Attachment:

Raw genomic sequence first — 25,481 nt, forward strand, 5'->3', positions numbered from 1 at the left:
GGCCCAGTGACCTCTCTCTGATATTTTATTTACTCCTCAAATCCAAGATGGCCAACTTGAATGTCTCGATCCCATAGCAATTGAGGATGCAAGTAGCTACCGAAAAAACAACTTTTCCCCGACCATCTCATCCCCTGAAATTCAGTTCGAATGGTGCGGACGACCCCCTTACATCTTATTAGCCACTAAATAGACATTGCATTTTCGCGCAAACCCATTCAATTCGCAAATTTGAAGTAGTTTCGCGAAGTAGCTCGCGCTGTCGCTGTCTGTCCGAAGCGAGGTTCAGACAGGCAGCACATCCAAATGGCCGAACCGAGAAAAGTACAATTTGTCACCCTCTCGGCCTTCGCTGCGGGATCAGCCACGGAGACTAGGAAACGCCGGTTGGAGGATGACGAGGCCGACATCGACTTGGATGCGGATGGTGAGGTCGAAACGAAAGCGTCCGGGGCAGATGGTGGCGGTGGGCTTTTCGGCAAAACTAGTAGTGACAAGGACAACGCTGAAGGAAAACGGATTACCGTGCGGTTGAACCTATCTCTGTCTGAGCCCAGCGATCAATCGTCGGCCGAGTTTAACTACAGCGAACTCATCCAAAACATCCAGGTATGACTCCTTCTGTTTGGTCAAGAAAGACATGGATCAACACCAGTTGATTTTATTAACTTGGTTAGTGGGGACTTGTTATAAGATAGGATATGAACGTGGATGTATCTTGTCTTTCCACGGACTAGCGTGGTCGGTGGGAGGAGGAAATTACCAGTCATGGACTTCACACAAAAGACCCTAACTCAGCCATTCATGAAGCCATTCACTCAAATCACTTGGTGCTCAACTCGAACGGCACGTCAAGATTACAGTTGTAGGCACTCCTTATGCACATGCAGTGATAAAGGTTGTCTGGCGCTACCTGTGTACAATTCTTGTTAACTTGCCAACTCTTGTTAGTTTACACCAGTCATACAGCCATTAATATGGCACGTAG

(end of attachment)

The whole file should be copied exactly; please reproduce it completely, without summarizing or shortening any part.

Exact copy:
Raw genomic sequence first — 25,481 nt, forward strand, 5'->3', positions numbered from 1 at the left:
GGCCCAGTGACCTCTCTCTGATATTTTATTTACTCCTCAAATCCAAGATGGCCAACTTGAATGTCTCGATCCCATAGCAATTGAGGATGCAAGTAGCTACCGAAAAAACAACTTTTCCCCGACCATCTCATCCCCTGAAATTCAGTTCGAATGGTGCGGACGACCCCCTTACATCTTATTAGCCACTAAATAGACATTGCATTTTCGCGCAAACCCATTCAATTCGCAAATTTGAAGTAGTTTCGCGAAGTAGCTCGCGCTGTCGCTGTCTGTCCGAAGCGAGGTTCAGACAGGCAGCACATCCAAATGGCCGAACCGAGAAAAGTACAATTTGTCACCCTCTCGGCCTTCGCTGCGGGATCAGCCACGGAGACTAGGAAACGCCGGTTGGAGGATGACGAGGCCGACATCGACTTGGATGCGGATGGTGAGGTCGAAACGAAAGCGTCCGGGGCAGATGGTGGCGGTGGGCTTTTCGGCAAAACTAGTAGTGACAAGGACAACGCTGAAGGAAAACGGATTACCGTGCGGTTGAACCTATCTCTGTCTGAGCCCAGCGATCAATCGTCGGCCGAGTTTAACTACAGCGAACTCATCCAAAACATCCAGGTATGACTCCTTCTGTTTGGTCAAGAAAGACATGGATCAACACCAGTTGATTTTATTAACTTGGTTAGTGGGGACTTGTTATAAGATAGGATATGAACGTGGATGTATCTTGTCTTTCCACGGACTAGCGTGGTCGGTGGGAGGAGGAAATTACCAGTCATGGACTTCACACAAAAGACCCTAACTCAGCCATTCATGAAGCCATTCACTCAAATCACTTGGTGCTCAACTCGAACGGCACGTCAAGATTACAGTTGTAGGCACTCCTTATGCACATGCAGTGATAAAGGTTGTCTGGCGCTACCTGTGTACAATTCTTGTTAACTTGCCAACTCTTGTTAGTTTACACCAGTCATACAGCCATTAATATGGCACGTAG